'How pleasant it is to spend an evening in this way! I declare that after all there is no enjoyment like reading! How much sooner one tires of any thing than of a book! — When I have a house of my own, I shall be miserable if I have not an excellent library.' No one made any reply. She then yawned again, threw aside her book, and cast her eyes round the room in quest of some amusement. — from Pride and Prejudice, by Jane Austen (1775-1817)
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September 29, 2012

I think he pulls it off


Part of me wanted to be sentimental and stop reading the Spenser novels after Robert B. Parker's last one, but when I saw Lullaby on the library's new book shelf last week, I couldn't resist bringing it home.  Parker died in 2010; a writer named Ace Atkins (a very Parker-esque name) is the authorized continuer of the series, and I think his imitation is very, very flattering. Of course, Spenser is probably much easier to evoke than, say, Jane Austen, but then again the books' sameness was probably a large part of their charm. :)

In this one, a fourteen-year-old girl from Southie hires Spenser to look into the death of her mother, which happened four years ago.  A friend of the family is in prison for her murder, but Mattie saw two other men push her mother into a car on the night she died and she is demanding justice. What happens next is everything that you'd expect to happen in a Spenser (doughnuts, martinis in chic Boston hotels, Hawk, Susan, Pearl the Wonder Dog, recurring gangsters, Spenser's clothes, Hawk's clothes, Susan's clothes, a couple of shootings, Rita Fiore, and at least one new thing that Spenser makes for dinner).  If you read them, you'll know what I mean; if you haven't, my brother introduced me to them years and years ago, you can read this one or an earlier one in a couple of hours or a couple of commutes, and you might come to agree that it's good sometimes when things go on.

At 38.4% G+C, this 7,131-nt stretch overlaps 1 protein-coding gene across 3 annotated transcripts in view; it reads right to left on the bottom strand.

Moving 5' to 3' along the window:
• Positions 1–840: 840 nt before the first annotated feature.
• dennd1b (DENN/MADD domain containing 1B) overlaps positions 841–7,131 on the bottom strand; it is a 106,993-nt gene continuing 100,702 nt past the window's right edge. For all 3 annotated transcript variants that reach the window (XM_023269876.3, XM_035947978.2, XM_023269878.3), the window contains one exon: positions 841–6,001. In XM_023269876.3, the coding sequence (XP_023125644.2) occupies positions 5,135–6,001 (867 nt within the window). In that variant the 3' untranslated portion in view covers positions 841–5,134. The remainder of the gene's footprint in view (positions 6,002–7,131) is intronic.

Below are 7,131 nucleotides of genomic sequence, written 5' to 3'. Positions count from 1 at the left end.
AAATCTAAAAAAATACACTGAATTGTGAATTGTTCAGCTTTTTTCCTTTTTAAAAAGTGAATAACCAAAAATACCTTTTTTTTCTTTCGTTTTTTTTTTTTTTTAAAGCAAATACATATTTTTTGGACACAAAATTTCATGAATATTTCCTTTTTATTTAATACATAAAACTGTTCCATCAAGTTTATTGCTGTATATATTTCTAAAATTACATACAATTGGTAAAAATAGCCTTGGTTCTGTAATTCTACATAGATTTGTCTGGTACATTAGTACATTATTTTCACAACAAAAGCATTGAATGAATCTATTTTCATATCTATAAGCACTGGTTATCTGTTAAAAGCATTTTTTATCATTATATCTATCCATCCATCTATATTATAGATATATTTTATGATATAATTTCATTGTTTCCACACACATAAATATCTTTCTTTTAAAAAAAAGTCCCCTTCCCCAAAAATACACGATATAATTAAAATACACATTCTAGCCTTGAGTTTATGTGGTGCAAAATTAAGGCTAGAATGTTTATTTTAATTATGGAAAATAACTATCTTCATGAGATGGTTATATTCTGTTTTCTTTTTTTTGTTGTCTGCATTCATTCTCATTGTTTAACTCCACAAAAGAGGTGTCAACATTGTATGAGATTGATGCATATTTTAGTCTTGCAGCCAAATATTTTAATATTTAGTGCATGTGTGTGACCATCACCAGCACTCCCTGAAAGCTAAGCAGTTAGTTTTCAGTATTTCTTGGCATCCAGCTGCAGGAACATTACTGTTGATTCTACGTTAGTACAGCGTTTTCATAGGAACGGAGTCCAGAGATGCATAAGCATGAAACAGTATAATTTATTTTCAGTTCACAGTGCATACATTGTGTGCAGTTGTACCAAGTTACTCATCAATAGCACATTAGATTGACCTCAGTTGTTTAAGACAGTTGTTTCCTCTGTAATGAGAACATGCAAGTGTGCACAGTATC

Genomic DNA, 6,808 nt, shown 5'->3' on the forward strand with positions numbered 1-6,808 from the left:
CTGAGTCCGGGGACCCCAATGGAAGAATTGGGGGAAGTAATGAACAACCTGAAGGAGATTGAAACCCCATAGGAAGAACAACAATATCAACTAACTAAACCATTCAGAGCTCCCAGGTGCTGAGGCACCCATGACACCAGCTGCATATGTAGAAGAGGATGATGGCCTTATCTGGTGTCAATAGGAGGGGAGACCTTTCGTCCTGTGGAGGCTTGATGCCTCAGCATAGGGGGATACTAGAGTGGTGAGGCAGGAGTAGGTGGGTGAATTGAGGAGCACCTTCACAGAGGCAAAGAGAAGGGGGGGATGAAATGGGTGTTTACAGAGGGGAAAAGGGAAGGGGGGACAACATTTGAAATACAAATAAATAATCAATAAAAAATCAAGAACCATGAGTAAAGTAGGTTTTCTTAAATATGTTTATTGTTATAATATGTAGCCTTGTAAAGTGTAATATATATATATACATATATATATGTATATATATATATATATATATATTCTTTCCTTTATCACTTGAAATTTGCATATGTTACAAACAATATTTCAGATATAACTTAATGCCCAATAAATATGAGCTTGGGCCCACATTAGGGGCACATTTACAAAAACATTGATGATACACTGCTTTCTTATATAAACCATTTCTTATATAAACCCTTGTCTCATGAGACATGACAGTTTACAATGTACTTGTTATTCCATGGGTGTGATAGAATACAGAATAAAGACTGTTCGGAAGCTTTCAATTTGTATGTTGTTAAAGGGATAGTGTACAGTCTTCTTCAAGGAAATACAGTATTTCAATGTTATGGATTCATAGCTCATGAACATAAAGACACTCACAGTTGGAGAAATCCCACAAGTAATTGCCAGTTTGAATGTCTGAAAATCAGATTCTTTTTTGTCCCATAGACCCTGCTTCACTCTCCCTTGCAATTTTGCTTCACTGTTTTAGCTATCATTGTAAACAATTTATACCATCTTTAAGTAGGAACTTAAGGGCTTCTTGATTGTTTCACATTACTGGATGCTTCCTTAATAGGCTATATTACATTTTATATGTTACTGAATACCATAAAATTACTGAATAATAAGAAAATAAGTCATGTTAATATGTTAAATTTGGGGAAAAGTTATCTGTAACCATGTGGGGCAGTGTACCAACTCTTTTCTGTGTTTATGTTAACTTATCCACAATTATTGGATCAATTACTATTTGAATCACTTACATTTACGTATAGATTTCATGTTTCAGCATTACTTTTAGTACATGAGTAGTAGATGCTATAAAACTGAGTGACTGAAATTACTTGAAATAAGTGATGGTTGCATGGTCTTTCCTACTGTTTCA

2 comments:

Lisa May said...

When I lived in Western Mass, every time I went to Boston I had a donut and looked for Spenser. I had to laugh at your list of the usual things - now I'm wondering about Spenser's new dinner dish :) It was such a shock when I learned of Parker's death. I'm glad that this book keeps up his standards.

Bellezza said...

I'm glad you liked it, but i'm still afraid to try. Imitations always seem to fall short for me, and I loved Parker so much...

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